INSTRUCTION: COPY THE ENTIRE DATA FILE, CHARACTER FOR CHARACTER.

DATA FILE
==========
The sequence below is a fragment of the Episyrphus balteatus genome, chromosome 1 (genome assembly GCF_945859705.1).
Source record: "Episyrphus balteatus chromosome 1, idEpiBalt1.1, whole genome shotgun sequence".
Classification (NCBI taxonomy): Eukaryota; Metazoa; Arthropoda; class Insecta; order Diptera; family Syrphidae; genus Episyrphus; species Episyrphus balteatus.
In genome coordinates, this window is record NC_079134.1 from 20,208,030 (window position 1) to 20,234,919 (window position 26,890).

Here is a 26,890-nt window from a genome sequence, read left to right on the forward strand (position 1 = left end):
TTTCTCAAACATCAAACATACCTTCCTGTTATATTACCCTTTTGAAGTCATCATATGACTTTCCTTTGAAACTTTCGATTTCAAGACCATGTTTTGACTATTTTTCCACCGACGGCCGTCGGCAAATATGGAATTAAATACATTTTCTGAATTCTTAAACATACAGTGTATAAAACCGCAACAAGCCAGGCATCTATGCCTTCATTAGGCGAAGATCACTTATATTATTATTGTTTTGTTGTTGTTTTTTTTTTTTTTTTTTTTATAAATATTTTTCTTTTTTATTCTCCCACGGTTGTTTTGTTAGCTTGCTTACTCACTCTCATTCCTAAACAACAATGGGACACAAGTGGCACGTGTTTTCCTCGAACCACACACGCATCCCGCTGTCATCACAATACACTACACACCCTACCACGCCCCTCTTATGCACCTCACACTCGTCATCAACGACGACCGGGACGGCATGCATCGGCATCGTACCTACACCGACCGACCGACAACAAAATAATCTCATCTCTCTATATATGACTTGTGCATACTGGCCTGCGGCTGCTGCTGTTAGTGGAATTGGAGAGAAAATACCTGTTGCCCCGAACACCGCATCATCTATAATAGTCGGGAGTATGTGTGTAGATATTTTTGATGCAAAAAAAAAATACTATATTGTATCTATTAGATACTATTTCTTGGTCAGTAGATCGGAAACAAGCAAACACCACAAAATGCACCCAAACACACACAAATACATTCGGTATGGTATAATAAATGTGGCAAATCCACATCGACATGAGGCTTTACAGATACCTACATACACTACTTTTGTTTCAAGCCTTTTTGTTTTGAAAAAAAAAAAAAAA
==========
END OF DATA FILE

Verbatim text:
The sequence below is a fragment of the Episyrphus balteatus genome, chromosome 1 (genome assembly GCF_945859705.1).
Source record: "Episyrphus balteatus chromosome 1, idEpiBalt1.1, whole genome shotgun sequence".
Classification (NCBI taxonomy): Eukaryota; Metazoa; Arthropoda; class Insecta; order Diptera; family Syrphidae; genus Episyrphus; species Episyrphus balteatus.
In genome coordinates, this window is record NC_079134.1 from 20,208,030 (window position 1) to 20,234,919 (window position 26,890).

Here is a 26,890-nt window from a genome sequence, read left to right on the forward strand (position 1 = left end):
TTTCTCAAACATCAAACATACCTTCCTGTTATATTACCCTTTTGAAGTCATCATATGACTTTCCTTTGAAACTTTCGATTTCAAGACCATGTTTTGACTATTTTTCCACCGACGGCCGTCGGCAAATATGGAATTAAATACATTTTCTGAATTCTTAAACATACAGTGTATAAAACCGCAACAAGCCAGGCATCTATGCCTTCATTAGGCGAAGATCACTTATATTATTATTGTTTTGTTGTTGTTTTTTTTTTTTTTTTTTTTATAAATATTTTTCTTTTTTATTCTCCCACGGTTGTTTTGTTAGCTTGCTTACTCACTCTCATTCCTAAACAACAATGGGACACAAGTGGCACGTGTTTTCCTCGAACCACACACGCATCCCGCTGTCATCACAATACACTACACACCCTACCACGCCCCTCTTATGCACCTCACACTCGTCATCAACGACGACCGGGACGGCATGCATCGGCATCGTACCTACACCGACCGACCGACAACAAAATAATCTCATCTCTCTATATATGACTTGTGCATACTGGCCTGCGGCTGCTGCTGTTAGTGGAATTGGAGAGAAAATACCTGTTGCCCCGAACACCGCATCATCTATAATAGTCGGGAGTATGTGTGTAGATATTTTTGATGCAAAAAAAAAATACTATATTGTATCTATTAGATACTATTTCTTGGTCAGTAGATCGGAAACAAGCAAACACCACAAAATGCACCCAAACACACACAAATACATTCGGTATGGTATAATAAATGTGGCAAATCCACATCGACATGAGGCTTTACAGATACCTACATACACTACTTTTGTTTCAAGCCTTTTTGTTTTGAAAAAAAAAAAAAAA